There is growing recognition that reducing public assistance caseloads is not the same as reducing poverty; that education and training are credible and desirable components of any large-scale anti-poverty campaign; that one focus of such an effort must be on local economic development; and that low-income people who are not receiving public assistance must be included in any overall strategy in order for it to be effective.
Not only is there general agreement about what the deficiencies are, there is also more and more agreement about what to do about them: Helping people accumulate assets, encouraging property ownership, supplementing earned income for low-wage workers, supporting educational attainment, backing commercial enterprise, ensuring access to culture, and promoting local development are all emerging forcefully as essential elements of an integrated effort to build up New York's neighborhoods.
The mayor's policy changes, especially those that sharply contrast with his predecessor's, may orient the city toward this broad-based, integrated anti-poverty effort designed to help people achieve long-term self-sufficiency. The administration's public position on the reauthorization of Temporary Assistance for Needy Families and its acknowledgement of the City's obligations under the Workforce Investment Act both point in this direction. Mayor Bloomberg has said, for example, that he wants to increase the number of public assistance recipients eligible to receive work credit for participating in education and training programs. Proposed changes also include a more flexible definition of assistance under TANF, to allow enhanced support to families that are employed, but not yet self-sufficient. Listen closely, too, to commissioners and mayoral advisers, and you will hear that goals are being defined more comprehensively, and that there is a clear directive from City Hall to make government work better.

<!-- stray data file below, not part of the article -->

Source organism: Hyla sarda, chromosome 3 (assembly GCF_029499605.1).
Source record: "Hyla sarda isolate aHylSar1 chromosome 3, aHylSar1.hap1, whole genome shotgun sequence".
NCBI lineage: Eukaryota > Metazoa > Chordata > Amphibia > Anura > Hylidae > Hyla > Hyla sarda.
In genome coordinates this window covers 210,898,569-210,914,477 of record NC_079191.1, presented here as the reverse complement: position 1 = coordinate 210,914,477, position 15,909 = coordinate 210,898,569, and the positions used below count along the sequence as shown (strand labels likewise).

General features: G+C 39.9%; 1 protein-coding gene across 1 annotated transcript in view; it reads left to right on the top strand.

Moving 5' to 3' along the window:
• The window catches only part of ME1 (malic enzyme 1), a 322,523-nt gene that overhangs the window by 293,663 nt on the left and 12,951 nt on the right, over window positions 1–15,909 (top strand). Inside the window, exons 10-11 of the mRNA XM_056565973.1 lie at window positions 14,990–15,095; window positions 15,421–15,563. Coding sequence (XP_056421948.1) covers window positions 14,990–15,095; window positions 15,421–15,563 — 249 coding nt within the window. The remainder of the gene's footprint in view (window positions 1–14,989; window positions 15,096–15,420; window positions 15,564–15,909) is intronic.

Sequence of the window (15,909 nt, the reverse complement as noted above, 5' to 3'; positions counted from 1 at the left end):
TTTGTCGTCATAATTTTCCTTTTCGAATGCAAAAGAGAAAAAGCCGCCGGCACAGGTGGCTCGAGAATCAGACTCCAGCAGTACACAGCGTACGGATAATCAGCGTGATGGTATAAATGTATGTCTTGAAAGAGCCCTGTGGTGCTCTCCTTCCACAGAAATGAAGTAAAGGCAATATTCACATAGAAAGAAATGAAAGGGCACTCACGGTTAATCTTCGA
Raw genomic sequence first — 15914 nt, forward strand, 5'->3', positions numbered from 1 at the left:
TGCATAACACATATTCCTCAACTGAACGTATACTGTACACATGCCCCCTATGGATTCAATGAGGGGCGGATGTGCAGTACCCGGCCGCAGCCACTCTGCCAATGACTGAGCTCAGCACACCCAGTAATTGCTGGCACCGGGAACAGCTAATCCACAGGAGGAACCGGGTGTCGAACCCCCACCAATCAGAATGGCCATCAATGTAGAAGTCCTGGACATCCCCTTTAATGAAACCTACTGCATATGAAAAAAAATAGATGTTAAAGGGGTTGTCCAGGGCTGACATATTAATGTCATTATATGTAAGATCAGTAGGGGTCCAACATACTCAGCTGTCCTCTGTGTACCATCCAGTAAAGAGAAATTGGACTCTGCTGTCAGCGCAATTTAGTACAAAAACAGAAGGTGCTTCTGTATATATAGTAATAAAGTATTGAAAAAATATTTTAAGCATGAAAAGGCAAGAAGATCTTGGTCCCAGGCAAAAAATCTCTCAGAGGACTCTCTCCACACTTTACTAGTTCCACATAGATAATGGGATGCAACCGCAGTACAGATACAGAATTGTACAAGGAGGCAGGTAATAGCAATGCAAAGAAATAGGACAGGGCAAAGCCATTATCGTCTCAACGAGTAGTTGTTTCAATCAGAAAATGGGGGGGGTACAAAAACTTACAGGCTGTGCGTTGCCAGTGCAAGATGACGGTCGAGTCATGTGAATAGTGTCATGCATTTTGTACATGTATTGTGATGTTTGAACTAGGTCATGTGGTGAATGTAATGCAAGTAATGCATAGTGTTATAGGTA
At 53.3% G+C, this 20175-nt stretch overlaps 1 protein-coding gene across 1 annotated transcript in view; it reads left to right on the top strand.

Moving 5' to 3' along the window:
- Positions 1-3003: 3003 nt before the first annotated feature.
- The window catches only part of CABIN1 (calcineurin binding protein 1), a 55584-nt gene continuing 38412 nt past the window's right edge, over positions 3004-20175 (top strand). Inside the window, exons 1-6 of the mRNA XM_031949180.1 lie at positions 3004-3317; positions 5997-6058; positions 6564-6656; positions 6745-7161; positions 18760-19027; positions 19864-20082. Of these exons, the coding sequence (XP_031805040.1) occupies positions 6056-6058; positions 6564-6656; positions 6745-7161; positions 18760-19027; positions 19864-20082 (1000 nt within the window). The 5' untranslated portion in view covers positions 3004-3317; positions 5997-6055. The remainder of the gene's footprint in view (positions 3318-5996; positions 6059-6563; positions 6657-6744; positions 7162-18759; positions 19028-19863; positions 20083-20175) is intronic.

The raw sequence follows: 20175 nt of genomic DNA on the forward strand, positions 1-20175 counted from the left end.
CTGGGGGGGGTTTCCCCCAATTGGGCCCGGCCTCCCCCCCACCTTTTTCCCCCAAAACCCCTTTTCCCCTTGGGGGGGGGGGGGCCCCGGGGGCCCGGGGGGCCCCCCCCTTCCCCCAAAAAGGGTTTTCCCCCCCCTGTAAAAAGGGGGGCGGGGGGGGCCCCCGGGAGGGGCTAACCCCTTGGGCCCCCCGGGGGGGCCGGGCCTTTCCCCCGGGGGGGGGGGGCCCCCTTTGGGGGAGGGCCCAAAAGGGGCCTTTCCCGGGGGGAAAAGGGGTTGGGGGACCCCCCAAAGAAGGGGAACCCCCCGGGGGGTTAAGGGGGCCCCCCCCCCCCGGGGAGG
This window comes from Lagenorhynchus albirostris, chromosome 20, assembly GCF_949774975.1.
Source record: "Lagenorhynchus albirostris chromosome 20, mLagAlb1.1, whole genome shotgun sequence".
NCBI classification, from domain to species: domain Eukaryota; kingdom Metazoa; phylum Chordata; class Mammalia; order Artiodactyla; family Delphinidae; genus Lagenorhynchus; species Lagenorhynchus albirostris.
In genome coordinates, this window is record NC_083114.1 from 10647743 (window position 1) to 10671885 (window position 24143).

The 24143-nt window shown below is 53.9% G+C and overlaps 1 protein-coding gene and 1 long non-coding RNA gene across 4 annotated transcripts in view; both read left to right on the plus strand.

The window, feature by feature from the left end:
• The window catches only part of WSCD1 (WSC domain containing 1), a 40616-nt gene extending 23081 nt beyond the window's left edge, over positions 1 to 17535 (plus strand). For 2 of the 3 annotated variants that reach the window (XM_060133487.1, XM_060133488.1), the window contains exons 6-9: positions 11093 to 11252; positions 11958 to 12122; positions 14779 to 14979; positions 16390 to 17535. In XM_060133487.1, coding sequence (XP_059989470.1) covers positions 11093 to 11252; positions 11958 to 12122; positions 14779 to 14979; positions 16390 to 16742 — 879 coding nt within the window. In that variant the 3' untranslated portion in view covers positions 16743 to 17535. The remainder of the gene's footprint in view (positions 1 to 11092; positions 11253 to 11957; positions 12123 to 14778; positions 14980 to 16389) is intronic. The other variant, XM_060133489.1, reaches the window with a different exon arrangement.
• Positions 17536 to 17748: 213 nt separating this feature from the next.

The ability of the Bloomberg administration to meet its policy objectives in this area depends on its leadership in reforming the bureaucracy and building real partnerships with practitioners. With the looming reality of budget-driven cuts in human services, finding new ways to channel limited funds directly to programs is essential. Partnerships must be driven by a mutual commitment to results, quality, integration and agility at all levels. Achievement here would definitely qualify as a legacy, but, more importantly, it would have a sustained, long-term impact far out of proportion to the human and political capital required.
Fortunately, there is reason to believe that the Bloomberg administration has the skills and the background to demand collaboration, enforce standards and reward quality, while also possessing the mechanical know-how to do things such as revamp bureaucracies and use information technology to make business more efficient.
For instance, the mayor knows enough about the power of information technology to understand that a computer system that parses the same information differently for different agencies could relieve providers of the obligation to file multiple, multi-formatted reports. Or that an internet-based network could enable someone to check for openings in all of the city's publicly funded childcare programs--something that is currently impossible because the computers at the various agencies involved do not communicate with one another. Just having some idea about how to do such things may help motivate this administration to look closely at reforming the system.
This is a big project, for sure. But with the economic pressure on, and so many sound and innovative ideas about community development and anti-poverty work being discussed among New York City's leaders in these fields, now is the time to tackle it.